More than two dozen top-selling cancer drugs are on a hit list in the U.K. The country's Cancer Drugs Fund, designed to cover oncology meds not approved by cost-effectiveness watchdogs, plans to take a sharp look at these drugs at a meeting next month. And some of them may find themselves shut out for funding--unless new discount plans are in the offing.
The drugs up for discussion include some of the newest--and most expensive--cancer therapies on the market. Roche's ($RHHBY) breast-cancer treatments Perjeta and Kadcyla, for instance. Pfizer's ($PFE) leukemia treatment Bosulif and targeted lung cancer drug Xalkori. Colon cancer treatments from Bayer and Amgen ($AMGN) (Stivarga) and Sanofi ($SNY) (Zaltrap). And so on; check out the full list.
Patient groups and drugmakers aren't happy about the reassessment plans. After all, the CDF is specifically designed to pay for the drugs stiff-armed by gatekeepers at the National Institute for Health and Care Excellence. But despite a £160 million addition to its budget, the fund is strapped for cash. And with drug prices soaring past $100,000, that's not likely to change.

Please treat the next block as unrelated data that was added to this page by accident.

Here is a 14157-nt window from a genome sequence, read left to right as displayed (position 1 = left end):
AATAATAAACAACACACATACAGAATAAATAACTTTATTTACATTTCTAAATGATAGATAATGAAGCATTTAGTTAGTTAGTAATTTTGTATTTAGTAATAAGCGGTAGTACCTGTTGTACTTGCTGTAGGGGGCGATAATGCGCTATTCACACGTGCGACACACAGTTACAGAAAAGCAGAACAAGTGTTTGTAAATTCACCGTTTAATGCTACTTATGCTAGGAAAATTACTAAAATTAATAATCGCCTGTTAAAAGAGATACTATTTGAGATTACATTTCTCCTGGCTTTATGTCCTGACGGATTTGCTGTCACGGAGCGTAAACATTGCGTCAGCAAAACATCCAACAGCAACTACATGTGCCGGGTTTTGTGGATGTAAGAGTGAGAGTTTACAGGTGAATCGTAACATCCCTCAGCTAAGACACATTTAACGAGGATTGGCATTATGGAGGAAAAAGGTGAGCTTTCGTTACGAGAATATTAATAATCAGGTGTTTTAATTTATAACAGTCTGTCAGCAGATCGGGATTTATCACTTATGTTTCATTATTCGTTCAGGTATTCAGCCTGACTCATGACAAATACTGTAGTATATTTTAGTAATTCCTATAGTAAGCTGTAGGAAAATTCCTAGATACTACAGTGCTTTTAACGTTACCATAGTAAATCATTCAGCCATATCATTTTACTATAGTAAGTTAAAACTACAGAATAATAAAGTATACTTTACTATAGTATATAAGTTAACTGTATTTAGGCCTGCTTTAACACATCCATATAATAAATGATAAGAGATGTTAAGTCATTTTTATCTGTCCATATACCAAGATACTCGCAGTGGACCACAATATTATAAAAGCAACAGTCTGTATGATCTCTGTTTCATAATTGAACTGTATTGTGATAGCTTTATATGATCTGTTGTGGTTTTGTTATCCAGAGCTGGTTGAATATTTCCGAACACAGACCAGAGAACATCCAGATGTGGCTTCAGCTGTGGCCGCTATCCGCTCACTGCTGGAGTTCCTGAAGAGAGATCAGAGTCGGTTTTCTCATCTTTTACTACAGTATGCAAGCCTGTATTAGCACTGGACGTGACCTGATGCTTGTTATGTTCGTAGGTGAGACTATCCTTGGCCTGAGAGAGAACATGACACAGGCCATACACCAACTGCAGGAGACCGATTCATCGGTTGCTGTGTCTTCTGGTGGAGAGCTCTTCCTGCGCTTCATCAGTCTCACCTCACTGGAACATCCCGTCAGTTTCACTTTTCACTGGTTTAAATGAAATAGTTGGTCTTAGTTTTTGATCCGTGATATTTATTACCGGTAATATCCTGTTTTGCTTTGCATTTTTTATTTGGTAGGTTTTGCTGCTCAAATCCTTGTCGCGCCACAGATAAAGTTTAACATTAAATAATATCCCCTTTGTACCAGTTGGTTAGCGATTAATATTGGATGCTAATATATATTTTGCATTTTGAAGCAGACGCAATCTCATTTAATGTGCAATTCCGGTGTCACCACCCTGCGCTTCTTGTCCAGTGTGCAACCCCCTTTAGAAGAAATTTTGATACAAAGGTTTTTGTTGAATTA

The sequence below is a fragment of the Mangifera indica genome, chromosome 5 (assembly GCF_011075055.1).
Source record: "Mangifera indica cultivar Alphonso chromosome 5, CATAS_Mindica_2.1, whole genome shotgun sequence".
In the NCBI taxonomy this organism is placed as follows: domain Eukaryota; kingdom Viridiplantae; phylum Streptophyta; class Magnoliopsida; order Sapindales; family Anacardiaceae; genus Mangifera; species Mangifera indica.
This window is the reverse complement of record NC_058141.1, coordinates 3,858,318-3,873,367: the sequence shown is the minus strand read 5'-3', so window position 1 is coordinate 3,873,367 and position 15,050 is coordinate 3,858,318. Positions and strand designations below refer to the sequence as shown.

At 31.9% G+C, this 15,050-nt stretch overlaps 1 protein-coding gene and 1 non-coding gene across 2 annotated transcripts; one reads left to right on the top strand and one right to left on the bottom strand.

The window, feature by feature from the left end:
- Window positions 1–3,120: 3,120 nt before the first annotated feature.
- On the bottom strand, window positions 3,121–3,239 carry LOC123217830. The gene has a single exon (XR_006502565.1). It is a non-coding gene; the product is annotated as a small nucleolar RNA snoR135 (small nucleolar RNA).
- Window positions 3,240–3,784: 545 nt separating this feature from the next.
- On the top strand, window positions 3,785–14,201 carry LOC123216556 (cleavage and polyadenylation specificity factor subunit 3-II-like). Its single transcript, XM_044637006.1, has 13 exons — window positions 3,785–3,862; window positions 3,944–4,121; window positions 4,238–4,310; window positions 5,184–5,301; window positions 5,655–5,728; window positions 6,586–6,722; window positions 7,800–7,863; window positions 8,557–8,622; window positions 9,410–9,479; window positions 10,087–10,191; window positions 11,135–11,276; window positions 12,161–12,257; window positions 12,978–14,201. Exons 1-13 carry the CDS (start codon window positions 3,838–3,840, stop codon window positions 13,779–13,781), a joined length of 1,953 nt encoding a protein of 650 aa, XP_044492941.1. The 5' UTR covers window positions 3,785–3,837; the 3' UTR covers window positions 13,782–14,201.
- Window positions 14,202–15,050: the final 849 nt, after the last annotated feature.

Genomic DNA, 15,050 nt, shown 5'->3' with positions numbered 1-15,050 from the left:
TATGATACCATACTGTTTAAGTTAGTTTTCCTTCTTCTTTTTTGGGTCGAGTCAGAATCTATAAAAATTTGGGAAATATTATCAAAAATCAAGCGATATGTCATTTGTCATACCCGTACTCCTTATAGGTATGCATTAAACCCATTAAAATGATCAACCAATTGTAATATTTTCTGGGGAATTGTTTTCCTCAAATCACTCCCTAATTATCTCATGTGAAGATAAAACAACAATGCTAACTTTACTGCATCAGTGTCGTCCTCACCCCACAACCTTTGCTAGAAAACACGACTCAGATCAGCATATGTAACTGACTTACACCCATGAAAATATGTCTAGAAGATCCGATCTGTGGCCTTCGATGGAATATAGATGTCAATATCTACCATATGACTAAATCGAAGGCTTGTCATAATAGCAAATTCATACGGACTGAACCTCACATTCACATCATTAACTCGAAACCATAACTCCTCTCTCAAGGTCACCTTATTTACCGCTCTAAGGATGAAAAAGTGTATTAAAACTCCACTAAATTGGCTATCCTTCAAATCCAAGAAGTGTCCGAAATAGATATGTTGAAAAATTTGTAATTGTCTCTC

For all of these drugs, the cost-benefits analysis will be a re-run of the debate before NICE decided against them. The agency has even suggested that CDF use its processes for assessing the treatments.
So, could this mean price cuts or discounts or creative payment plans? Often, drugmakers offer some sort of cost-cutting payment scheme to persuade NICE to accept their products. But with these expensive drugs, those offers fell short. The new assessment may prod some drugmakers to make new offers.
In fact, pharma companies seem to expect some sort of pricing demand. In discussing the parameters for the new assessments, the drugmakers made clear that they expect info on their drugs' costs--current and future--to be confidential. If new discount or rebates went public, other countries might demand the same.
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